Worried about tax season? Among small business owners, you’re not alone

Tax season is in full swing, and everyone from individual consumers to big corporations are concerned about how best to deal with the IRS this spring. But perhaps the most worried taxpayers are the ones in the middle – small business owners are really feeling the pinch this year.

A study by workforce solutions firm Adecco recently found that 40 percent of small business owners are worried about the effect of new tax laws. Taxes ranked as their foremost financial concern in 2013, ranking ahead of the impact of the Affordable Care Act (30 percent) and the sequester as well.

While many entrepreneurs are optimistic about their ability to weather the sequester, Adecco vice president Nichole Spaight did say the budget cuts have raised many questions for small business owners, according to Fox Business.

"It's the same discussion over and over," Spaight said. "What will this mean, and will it have an impact? The uncertainty is what is getting to these business owners."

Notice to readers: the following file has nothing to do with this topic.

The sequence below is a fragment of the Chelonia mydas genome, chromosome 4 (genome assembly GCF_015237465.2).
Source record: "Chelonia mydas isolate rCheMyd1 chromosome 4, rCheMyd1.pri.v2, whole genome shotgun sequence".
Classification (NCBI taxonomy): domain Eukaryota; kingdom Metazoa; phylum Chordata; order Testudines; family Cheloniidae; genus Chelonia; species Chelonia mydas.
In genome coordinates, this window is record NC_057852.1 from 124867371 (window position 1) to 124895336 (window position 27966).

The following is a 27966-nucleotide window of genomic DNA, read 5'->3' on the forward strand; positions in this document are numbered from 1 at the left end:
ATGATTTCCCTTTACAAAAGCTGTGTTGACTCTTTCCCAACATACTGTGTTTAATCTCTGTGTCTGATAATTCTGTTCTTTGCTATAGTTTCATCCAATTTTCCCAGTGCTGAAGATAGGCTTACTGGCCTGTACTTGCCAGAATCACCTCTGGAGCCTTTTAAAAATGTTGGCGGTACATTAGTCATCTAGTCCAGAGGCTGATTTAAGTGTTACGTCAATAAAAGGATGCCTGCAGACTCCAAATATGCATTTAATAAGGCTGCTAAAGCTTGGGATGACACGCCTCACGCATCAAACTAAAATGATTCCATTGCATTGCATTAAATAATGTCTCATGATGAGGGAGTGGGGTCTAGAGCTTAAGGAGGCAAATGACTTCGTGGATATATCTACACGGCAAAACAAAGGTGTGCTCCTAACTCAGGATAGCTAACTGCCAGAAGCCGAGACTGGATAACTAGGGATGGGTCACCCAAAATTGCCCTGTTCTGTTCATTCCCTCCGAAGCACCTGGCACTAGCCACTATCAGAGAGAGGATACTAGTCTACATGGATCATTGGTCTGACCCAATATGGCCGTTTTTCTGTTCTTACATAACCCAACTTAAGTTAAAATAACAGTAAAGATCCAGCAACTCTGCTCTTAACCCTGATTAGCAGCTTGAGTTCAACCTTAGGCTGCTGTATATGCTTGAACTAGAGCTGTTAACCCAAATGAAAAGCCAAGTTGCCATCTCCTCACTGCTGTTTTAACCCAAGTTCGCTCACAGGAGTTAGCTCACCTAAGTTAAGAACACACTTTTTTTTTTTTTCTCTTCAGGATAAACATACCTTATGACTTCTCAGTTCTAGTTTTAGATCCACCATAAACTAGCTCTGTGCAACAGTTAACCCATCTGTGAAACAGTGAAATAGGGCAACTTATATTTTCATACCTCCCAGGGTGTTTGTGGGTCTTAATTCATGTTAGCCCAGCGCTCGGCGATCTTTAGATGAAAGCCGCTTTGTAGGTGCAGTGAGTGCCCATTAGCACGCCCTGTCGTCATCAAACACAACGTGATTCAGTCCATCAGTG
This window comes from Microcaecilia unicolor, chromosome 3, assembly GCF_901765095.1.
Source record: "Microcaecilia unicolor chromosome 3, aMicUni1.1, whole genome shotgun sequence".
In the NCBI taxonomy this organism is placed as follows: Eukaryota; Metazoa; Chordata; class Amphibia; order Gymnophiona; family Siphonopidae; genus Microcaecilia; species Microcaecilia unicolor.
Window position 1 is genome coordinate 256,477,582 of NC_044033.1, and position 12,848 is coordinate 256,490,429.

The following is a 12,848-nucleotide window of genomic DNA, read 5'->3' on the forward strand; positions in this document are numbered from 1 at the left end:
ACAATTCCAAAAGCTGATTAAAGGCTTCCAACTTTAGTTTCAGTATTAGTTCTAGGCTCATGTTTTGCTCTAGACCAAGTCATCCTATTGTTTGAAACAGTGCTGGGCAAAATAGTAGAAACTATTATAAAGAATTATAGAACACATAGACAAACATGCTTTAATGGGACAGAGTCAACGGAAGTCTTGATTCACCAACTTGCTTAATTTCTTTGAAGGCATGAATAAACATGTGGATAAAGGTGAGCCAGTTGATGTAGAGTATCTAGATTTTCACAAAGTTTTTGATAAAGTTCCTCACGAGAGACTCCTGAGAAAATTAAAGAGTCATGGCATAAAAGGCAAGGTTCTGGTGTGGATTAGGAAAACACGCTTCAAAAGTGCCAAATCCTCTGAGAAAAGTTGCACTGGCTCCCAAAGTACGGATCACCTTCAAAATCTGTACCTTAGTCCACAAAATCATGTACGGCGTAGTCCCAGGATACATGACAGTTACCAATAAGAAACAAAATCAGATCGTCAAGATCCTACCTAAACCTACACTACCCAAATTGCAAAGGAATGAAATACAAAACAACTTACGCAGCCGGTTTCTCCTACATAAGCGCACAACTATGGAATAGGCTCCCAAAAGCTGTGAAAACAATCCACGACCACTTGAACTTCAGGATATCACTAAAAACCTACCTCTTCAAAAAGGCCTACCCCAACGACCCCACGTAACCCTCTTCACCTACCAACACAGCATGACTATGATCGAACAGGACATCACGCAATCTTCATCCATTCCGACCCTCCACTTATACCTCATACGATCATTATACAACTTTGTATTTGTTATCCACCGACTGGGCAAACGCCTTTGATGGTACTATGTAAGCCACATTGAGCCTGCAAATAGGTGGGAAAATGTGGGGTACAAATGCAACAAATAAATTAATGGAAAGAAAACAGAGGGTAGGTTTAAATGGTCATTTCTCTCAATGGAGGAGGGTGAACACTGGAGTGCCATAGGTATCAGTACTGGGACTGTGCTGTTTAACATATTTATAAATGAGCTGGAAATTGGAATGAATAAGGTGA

Some tax tips
Unlike the sequester, the tax burden is not a new problem, and for those looking to get the best value this tax season, there are plenty of established tricks of the trade. Bloomberg Businessweek recently shed light on a number of helpful financial tips for entrepreneurs – for example, people should take the time to weigh the pros and cons of filing as individuals rather than jointly with their companies. Furthermore, being prepared and collecting all relevant paperwork ahead of time can be a huge time-saver, and planning for retirement is an important part of the tax process as well.

There are a lot of reasons for small businesses to be concerned about taxes this spring. There's the short-term financial aspect, the long-term repercussions and the emotional component – being able to keep one's business afloat without succumbing to the stress.

Overall, there's optimism that small businesses will make it out alive – 29 percent of Adecco's respondents say they expect to expand in 2013, and only 3 percent plan to lay off employees. In the long run, most enterprises will be all right.

But tax season isn't easy, and it isn't to be taken lightly. Being prepared to make savvy financial decisions is of the essence.

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